The circus promoters blanketed Baghdad with fliers that showed tigers balancing on pedestals, poodles standing on each other’s shoulders and a woman dancing with a massive snake.
But when the circus finally opened here two months ago, there were not any tigers because the animals were stuck in Egypt. There were dogs, however, but they were not poodles. And the big snake, well, the snake had become sick and had to be evacuated from Iraq.
“Next week, the lions and tigers will arrive from Egypt,” one of the circus promoters, Ghassan Taha Mohammed, promised in September.
A month later, they still had not arrived.
For the first time in a decade, the circus — albeit an underwhelming one — was back in Baghdad.
A circus’ coming to town may be a routine event in most cities. But in battered Baghdad, even if it was not the Greatest Show on Earth, the arrival of the circus was yet another small step in this city’s efforts at building a more normal life, to move beyond the war, occupation and sectarian violence that made it hard for anyone to laugh, let alone marvel at dancers jumping rope.
The circus is called the Umbrella Circus. It has just one small ring, and there is not a commanding ringmaster. What it does have, though, are dancers jumping rope, a woman swinging from a trapeze (without a net, but with a harness), and a grand finale of a man clad in an Iraqi flag plunging swords down his throat.
Although the circus may not be as exciting as the advertisements, many children appeared transfixed by the sight of a large tent and the trapeze hanging over the ring.
Before each show, children are invited into the ring, and those brave enough are put into a harness and hoisted to the top of the tent.
A V.I.P. section of seats around the ring is often filled with children trying to get a better view of the show. Behind them, their parents snap photos with their cellphones and whistle as performers walked across broken glass and balanced on tiny cups.
“For 10 years, we haven’t seen anything like this,” said Faisil Falleh, 56, who took his family to the circus on a recent night. “I haven’t seen anything in my life like this.”
There were smiles, for sure, but also a degree of disappointment in the absent tiger and sick snake. No one seemed too upset about the absent poodles, though.
“The kids were complaining that there were no animals,” said Hadi Hazim, 34, as he made his way back into the tent one recent evening after a trip to the concession stand to buy popcorn.
“For a whole week, my kids were asking me if I would take them,” he said as he stood next to his young daughter. “I wasn’t going to take them, but they kept on asking, so I relented.”
As Mr. Hazim spoke, his voice was nearly drowned out by the sounds — not of the circus — but of helicopters that were taking off and landing in the nearby Green Zone. This remains Iraq, after all, and for now there are still about 39,000 American troops here, though they are all to exit before the end of the year. The circus offered not so much a respite from violence, but a reminder of just how odd normal has become here for Iraqis.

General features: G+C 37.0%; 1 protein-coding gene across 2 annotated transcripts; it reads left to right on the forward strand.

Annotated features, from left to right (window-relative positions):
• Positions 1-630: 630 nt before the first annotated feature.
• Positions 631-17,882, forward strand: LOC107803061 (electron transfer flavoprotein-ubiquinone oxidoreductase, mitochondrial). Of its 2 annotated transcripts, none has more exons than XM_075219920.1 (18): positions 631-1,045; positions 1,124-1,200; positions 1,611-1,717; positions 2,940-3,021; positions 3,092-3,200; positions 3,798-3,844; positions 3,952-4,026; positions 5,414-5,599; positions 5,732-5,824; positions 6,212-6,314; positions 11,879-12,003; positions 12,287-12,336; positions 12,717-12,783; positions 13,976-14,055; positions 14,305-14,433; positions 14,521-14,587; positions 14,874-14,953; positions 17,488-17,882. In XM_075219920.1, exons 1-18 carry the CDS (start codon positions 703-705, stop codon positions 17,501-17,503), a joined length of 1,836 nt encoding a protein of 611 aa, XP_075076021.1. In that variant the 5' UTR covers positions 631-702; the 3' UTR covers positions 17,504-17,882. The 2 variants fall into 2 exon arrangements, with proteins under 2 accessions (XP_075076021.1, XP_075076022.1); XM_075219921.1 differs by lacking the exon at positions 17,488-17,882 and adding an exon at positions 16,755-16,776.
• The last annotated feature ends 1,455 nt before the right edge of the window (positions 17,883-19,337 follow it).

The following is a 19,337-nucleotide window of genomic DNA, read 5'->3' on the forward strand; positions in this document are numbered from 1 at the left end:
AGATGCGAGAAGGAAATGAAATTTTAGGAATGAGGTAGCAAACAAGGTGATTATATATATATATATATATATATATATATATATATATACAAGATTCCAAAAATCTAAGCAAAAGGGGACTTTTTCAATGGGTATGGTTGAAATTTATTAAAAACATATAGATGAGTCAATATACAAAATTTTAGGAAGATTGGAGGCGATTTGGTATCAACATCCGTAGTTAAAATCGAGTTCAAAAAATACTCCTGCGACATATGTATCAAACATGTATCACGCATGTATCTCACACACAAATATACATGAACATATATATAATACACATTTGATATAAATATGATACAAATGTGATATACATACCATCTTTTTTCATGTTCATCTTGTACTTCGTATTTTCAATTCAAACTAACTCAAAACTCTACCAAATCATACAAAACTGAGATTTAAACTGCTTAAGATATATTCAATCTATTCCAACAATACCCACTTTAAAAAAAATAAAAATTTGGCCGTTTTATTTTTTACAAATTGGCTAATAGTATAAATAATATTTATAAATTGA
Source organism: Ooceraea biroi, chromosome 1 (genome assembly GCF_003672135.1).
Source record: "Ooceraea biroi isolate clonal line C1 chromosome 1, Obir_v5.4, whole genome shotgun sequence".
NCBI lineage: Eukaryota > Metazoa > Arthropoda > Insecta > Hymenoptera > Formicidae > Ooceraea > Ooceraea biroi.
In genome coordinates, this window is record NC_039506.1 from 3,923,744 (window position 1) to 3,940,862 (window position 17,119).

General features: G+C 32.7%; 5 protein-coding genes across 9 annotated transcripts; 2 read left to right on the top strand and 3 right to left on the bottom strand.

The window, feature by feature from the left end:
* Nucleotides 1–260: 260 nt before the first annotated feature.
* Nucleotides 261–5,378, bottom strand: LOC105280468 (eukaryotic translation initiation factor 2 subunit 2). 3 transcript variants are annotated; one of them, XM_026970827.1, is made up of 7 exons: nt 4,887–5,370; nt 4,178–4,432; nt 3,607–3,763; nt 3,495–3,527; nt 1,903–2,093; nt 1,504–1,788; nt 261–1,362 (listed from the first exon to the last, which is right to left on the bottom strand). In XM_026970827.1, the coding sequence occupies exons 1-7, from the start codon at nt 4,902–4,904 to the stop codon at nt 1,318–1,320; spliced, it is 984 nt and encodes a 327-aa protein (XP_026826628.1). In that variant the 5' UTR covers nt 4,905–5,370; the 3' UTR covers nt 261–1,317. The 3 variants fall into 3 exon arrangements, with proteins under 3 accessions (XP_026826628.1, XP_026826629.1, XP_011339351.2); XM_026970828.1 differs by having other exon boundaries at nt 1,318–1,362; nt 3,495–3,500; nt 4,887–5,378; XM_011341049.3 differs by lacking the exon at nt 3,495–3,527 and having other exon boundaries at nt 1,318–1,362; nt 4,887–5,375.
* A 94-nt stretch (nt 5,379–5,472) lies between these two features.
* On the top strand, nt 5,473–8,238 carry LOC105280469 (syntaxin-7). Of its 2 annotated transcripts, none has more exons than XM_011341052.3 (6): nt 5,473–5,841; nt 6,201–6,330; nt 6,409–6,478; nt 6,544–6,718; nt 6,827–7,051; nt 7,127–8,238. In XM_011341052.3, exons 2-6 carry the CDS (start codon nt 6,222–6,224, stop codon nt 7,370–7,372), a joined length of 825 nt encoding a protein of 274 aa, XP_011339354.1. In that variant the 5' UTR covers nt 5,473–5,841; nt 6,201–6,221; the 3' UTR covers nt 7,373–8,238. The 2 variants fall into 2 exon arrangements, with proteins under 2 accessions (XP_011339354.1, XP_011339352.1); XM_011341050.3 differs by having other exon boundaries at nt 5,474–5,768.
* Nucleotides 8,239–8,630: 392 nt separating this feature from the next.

Although bombs still go off on a daily basis, families picnic in parks. Men go to cafes to play chess and smoke flavored tobacco. Children play soccer in the streets. And now, of course, parents take their children to the circus.
The circus, which is scheduled to run for six months, has two shows a day. A ticket costs $12. Cotton candy — called “lady’s hair” in Arabic — costs $1.
Solo act in Iraq
The tent holds 1,400, and so far the largest crowd has been about 1,000. On a typical night, about 500 people attend a show. Although the promoters are Iraqi, the dancers, trapeze artists and other performers are from various countries across the Middle East and Eastern Europe.
Earlier this year, the Ministry of Tourism helped bring the circus promoters to Baghdad after a run of shows ended in the southern city of Basra, in part, because the show was a bit too liberal for the residents, who tend to be religious.
“We have generations in Iraq who don’t know what a circus is,” said one of the promoters, Jasim Mohammed Saeed. “Right now we aren’t making profits, but we hope that the turnout will increase.”
He added: “Nobody is working in this business in Iraq. It is just us.”
For the circus’ finale, the performer draped in the Iraqi flag lay down on the floor of the ring. Another performer stood over him and dropped swords onto his stomach. The swords bounced off, apparently in a sign of how strong the man was and how much pain he could take.
Then, the man shoved a two-foot sword and several smaller ones down his throat. After about 20 seconds, he took out the swords and blew a huge fire ball into the air.
The crowd erupted in cheers.
The man then ran around the ring, and the Iraqi flag flowed off of his back.
The cheers grew louder. Then the lights dimmed, and the night’s performance was over.
This story, "Slapping at Syria, Turkey Shelters Anti- Assad Fighters," was originally published in The New York Times.